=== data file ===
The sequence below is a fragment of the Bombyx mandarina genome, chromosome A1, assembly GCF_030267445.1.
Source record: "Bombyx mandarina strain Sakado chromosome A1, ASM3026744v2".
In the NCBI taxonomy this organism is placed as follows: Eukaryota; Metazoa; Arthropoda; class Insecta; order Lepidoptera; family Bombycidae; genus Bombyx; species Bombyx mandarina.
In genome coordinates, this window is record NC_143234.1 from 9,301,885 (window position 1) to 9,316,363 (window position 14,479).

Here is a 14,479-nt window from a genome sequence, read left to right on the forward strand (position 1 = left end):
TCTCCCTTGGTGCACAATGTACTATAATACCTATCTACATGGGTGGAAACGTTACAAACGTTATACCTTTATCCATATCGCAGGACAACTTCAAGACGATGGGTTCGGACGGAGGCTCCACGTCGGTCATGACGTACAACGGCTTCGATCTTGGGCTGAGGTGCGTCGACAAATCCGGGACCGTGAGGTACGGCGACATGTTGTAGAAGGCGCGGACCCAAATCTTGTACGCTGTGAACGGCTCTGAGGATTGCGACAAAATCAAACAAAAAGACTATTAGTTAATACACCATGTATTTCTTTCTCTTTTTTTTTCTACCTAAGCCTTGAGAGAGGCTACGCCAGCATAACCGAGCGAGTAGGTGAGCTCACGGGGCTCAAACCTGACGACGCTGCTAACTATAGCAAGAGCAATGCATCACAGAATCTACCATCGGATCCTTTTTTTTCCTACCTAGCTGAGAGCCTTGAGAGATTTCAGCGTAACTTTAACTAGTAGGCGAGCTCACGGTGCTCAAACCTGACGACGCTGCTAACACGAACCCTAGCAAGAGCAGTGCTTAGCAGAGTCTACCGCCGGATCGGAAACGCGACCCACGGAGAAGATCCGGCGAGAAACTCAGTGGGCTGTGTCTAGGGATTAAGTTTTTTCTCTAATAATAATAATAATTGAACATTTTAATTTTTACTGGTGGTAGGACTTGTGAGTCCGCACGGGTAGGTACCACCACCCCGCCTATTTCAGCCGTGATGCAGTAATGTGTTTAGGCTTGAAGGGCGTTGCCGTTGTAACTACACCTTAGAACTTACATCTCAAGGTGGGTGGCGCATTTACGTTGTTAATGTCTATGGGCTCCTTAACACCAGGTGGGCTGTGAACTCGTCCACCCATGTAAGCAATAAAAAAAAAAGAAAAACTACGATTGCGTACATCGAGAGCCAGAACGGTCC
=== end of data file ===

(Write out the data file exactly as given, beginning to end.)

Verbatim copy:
The sequence below is a fragment of the Bombyx mandarina genome, chromosome A1, assembly GCF_030267445.1.
Source record: "Bombyx mandarina strain Sakado chromosome A1, ASM3026744v2".
In the NCBI taxonomy this organism is placed as follows: Eukaryota; Metazoa; Arthropoda; class Insecta; order Lepidoptera; family Bombycidae; genus Bombyx; species Bombyx mandarina.
In genome coordinates, this window is record NC_143234.1 from 9,301,885 (window position 1) to 9,316,363 (window position 14,479).

Here is a 14,479-nt window from a genome sequence, read left to right on the forward strand (position 1 = left end):
TCTCCCTTGGTGCACAATGTACTATAATACCTATCTACATGGGTGGAAACGTTACAAACGTTATACCTTTATCCATATCGCAGGACAACTTCAAGACGATGGGTTCGGACGGAGGCTCCACGTCGGTCATGACGTACAACGGCTTCGATCTTGGGCTGAGGTGCGTCGACAAATCCGGGACCGTGAGGTACGGCGACATGTTGTAGAAGGCGCGGACCCAAATCTTGTACGCTGTGAACGGCTCTGAGGATTGCGACAAAATCAAACAAAAAGACTATTAGTTAATACACCATGTATTTCTTTCTCTTTTTTTTTCTACCTAAGCCTTGAGAGAGGCTACGCCAGCATAACCGAGCGAGTAGGTGAGCTCACGGGGCTCAAACCTGACGACGCTGCTAACTATAGCAAGAGCAATGCATCACAGAATCTACCATCGGATCCTTTTTTTTCCTACCTAGCTGAGAGCCTTGAGAGATTTCAGCGTAACTTTAACTAGTAGGCGAGCTCACGGTGCTCAAACCTGACGACGCTGCTAACACGAACCCTAGCAAGAGCAGTGCTTAGCAGAGTCTACCGCCGGATCGGAAACGCGACCCACGGAGAAGATCCGGCGAGAAACTCAGTGGGCTGTGTCTAGGGATTAAGTTTTTTCTCTAATAATAATAATAATTGAACATTTTAATTTTTACTGGTGGTAGGACTTGTGAGTCCGCACGGGTAGGTACCACCACCCCGCCTATTTCAGCCGTGATGCAGTAATGTGTTTAGGCTTGAAGGGCGTTGCCGTTGTAACTACACCTTAGAACTTACATCTCAAGGTGGGTGGCGCATTTACGTTGTTAATGTCTATGGGCTCCTTAACACCAGGTGGGCTGTGAACTCGTCCACCCATGTAAGCAATAAAAAAAAAAGAAAAACTACGATTGCGTACATCGAGAGCCAGAACGGTCC